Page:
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Research on pigment production reveals Achilles' heel for MRSA

Date:
November 3, 2016
Source:
University of Kent
Summary:
A molecular explanation has been discovered for how the bacterium behind the super bug MRSA produces a red pigment that is crucial for its rapid growth.
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Haem is a red pigment required by MRSA for rapid growth.
Credit: Dr Mark Shepherd, University of Kent

Research co-led by bioscientists at the University of Kent provides a molecular explanation for how the bacterium behind the super bug MRSA produces a red pigment that is crucial for its rapid growth.

In a paper published in Biochemical Journal, Kent's Dr Mark Shepherd and PhD student Charlie Hobbs, working with researchers at the University of Georgia, USA, provide new insights into the HemQ enzyme of haem synthesis, which is unique to bacteria causing infections including MRSA, tuberculosis and acne.

Since certain infectious bacteria produce haem in a different way to humans, drugs designed to target this process are less likely to be toxic to human cells. In future, targeting this pathway with new drugs will provide alternative strategies to combat bacteria that are resistant to conventional antibiotics.


Story Source:

Materials provided by University of Kent. Original written by Sandy Fleming. Note: Content may be edited for style and length.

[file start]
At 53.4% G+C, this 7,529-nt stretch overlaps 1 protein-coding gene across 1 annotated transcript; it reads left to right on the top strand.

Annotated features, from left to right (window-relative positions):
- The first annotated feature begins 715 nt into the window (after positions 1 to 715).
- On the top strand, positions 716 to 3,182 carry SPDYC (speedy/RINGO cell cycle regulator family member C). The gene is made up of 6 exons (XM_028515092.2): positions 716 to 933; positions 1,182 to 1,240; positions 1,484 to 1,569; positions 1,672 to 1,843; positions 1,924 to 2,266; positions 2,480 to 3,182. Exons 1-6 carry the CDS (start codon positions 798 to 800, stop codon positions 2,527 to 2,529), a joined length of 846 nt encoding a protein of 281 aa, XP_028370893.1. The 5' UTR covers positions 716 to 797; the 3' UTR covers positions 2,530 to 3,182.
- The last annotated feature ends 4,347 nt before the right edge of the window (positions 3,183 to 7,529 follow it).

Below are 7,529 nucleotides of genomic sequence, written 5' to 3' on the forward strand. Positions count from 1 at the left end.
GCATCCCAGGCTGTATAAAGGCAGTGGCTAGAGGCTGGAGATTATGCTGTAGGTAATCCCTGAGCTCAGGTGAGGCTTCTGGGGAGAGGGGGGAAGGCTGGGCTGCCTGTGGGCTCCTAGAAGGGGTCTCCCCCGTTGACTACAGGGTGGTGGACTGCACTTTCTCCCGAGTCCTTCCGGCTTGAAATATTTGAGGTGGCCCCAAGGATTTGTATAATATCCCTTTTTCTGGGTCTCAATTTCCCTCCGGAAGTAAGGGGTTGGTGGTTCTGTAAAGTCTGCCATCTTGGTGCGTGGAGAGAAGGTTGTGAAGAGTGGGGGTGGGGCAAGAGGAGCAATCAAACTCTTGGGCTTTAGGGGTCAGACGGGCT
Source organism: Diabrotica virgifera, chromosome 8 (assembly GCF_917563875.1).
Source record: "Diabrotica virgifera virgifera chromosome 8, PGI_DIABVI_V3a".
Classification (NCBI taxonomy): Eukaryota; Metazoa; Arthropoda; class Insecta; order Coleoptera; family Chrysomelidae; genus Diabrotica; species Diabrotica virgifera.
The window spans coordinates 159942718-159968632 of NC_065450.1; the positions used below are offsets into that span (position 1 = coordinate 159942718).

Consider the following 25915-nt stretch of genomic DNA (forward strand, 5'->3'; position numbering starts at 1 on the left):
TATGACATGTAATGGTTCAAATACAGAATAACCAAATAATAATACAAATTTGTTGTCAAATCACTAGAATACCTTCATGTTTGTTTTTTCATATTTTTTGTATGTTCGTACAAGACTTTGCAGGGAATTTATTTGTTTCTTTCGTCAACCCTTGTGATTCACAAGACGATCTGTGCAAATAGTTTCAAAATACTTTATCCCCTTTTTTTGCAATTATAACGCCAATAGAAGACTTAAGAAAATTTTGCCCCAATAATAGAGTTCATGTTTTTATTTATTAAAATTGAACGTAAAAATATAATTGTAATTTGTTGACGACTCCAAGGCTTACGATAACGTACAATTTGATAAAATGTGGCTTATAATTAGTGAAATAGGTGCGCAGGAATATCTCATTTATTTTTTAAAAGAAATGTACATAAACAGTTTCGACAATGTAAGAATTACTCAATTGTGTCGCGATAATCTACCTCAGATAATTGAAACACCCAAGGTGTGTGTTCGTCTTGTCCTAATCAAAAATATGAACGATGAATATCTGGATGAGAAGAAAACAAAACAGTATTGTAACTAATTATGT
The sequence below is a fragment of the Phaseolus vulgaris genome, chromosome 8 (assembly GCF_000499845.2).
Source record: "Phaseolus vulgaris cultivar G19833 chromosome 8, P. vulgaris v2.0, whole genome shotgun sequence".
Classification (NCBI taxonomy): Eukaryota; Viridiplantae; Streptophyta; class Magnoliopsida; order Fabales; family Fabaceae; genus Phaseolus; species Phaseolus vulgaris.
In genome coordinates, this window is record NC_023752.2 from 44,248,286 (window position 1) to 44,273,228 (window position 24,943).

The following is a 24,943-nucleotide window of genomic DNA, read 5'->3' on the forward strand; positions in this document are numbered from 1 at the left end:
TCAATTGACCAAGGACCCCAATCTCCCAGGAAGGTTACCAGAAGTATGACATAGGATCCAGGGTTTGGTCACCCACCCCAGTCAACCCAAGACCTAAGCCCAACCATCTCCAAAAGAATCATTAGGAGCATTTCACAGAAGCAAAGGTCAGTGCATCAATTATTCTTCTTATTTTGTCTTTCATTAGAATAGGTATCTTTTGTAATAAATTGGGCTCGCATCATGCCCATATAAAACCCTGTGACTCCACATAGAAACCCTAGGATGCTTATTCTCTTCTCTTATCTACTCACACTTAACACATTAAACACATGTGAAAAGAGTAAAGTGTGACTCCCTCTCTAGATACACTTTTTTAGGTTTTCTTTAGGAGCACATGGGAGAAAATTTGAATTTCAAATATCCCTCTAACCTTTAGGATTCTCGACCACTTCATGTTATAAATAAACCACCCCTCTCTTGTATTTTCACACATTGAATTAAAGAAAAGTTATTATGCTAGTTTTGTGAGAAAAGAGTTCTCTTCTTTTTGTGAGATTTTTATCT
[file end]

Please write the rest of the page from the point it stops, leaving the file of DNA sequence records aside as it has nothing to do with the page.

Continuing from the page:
Journal Reference:

  1. C. Hobbs, H. A. Dailey, M. Shepherd. The HemQ coprohaem decarboxylase generates reactive oxygen species: implications for the evolution of classical haem biosynthesis. Biochemical Journal, 2016; 473 (21): 3997 DOI: 10.1042/BCJ20160696

Cite This Page:

University of Kent. "Research on pigment production reveals Achilles' heel for MRSA." ScienceDaily. ScienceDaily, 3 November 2016. <www.sciencedaily.com/releases/2016/11/161103124042.htm>.
University of Kent. (2016, November 3). Research on pigment production reveals Achilles' heel for MRSA. ScienceDaily. Retrieved May 23, 2017 from www.sciencedaily.com/releases/2016/11/161103124042.htm
University of Kent. "Research on pigment production reveals Achilles' heel for MRSA." ScienceDaily. www.sciencedaily.com/releases/2016/11/161103124042.htm (accessed May 23, 2017).

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